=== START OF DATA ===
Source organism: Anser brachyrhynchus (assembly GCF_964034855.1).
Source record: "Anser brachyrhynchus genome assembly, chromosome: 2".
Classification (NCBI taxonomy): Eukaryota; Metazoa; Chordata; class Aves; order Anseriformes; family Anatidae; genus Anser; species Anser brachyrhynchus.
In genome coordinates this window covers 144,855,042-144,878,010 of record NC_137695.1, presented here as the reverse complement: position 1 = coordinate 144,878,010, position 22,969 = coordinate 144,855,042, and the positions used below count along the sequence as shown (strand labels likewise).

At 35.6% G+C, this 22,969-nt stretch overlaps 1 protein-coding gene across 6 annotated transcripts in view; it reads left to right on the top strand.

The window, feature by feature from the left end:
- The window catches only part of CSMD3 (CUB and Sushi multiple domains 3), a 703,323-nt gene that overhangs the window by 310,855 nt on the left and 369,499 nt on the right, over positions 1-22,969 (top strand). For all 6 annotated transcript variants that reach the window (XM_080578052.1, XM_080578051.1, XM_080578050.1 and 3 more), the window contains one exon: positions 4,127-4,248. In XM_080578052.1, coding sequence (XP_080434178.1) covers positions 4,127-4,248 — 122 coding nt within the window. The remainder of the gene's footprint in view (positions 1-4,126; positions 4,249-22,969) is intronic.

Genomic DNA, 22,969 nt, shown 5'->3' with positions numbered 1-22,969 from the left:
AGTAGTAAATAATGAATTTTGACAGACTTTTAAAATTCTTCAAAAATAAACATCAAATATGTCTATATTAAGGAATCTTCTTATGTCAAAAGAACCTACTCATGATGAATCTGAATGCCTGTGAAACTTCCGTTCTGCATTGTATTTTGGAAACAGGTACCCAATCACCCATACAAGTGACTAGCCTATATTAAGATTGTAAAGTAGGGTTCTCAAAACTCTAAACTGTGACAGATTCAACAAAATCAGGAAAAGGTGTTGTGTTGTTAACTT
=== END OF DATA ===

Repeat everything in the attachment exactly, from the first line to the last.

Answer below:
Source organism: Anser brachyrhynchus (assembly GCF_964034855.1).
Source record: "Anser brachyrhynchus genome assembly, chromosome: 2".
Classification (NCBI taxonomy): Eukaryota; Metazoa; Chordata; class Aves; order Anseriformes; family Anatidae; genus Anser; species Anser brachyrhynchus.
In genome coordinates this window covers 144,855,042-144,878,010 of record NC_137695.1, presented here as the reverse complement: position 1 = coordinate 144,878,010, position 22,969 = coordinate 144,855,042, and the positions used below count along the sequence as shown (strand labels likewise).

At 35.6% G+C, this 22,969-nt stretch overlaps 1 protein-coding gene across 6 annotated transcripts in view; it reads left to right on the top strand.

The window, feature by feature from the left end:
- The window catches only part of CSMD3 (CUB and Sushi multiple domains 3), a 703,323-nt gene that overhangs the window by 310,855 nt on the left and 369,499 nt on the right, over positions 1-22,969 (top strand). For all 6 annotated transcript variants that reach the window (XM_080578052.1, XM_080578051.1, XM_080578050.1 and 3 more), the window contains one exon: positions 4,127-4,248. In XM_080578052.1, coding sequence (XP_080434178.1) covers positions 4,127-4,248 — 122 coding nt within the window. The remainder of the gene's footprint in view (positions 1-4,126; positions 4,249-22,969) is intronic.

Genomic DNA, 22,969 nt, shown 5'->3' with positions numbered 1-22,969 from the left:
AGTAGTAAATAATGAATTTTGACAGACTTTTAAAATTCTTCAAAAATAAACATCAAATATGTCTATATTAAGGAATCTTCTTATGTCAAAAGAACCTACTCATGATGAATCTGAATGCCTGTGAAACTTCCGTTCTGCATTGTATTTTGGAAACAGGTACCCAATCACCCATACAAGTGACTAGCCTATATTAAGATTGTAAAGTAGGGTTCTCAAAACTCTAAACTGTGACAGATTCAACAAAATCAGGAAAAGGTGTTGTGTTGTTAACTT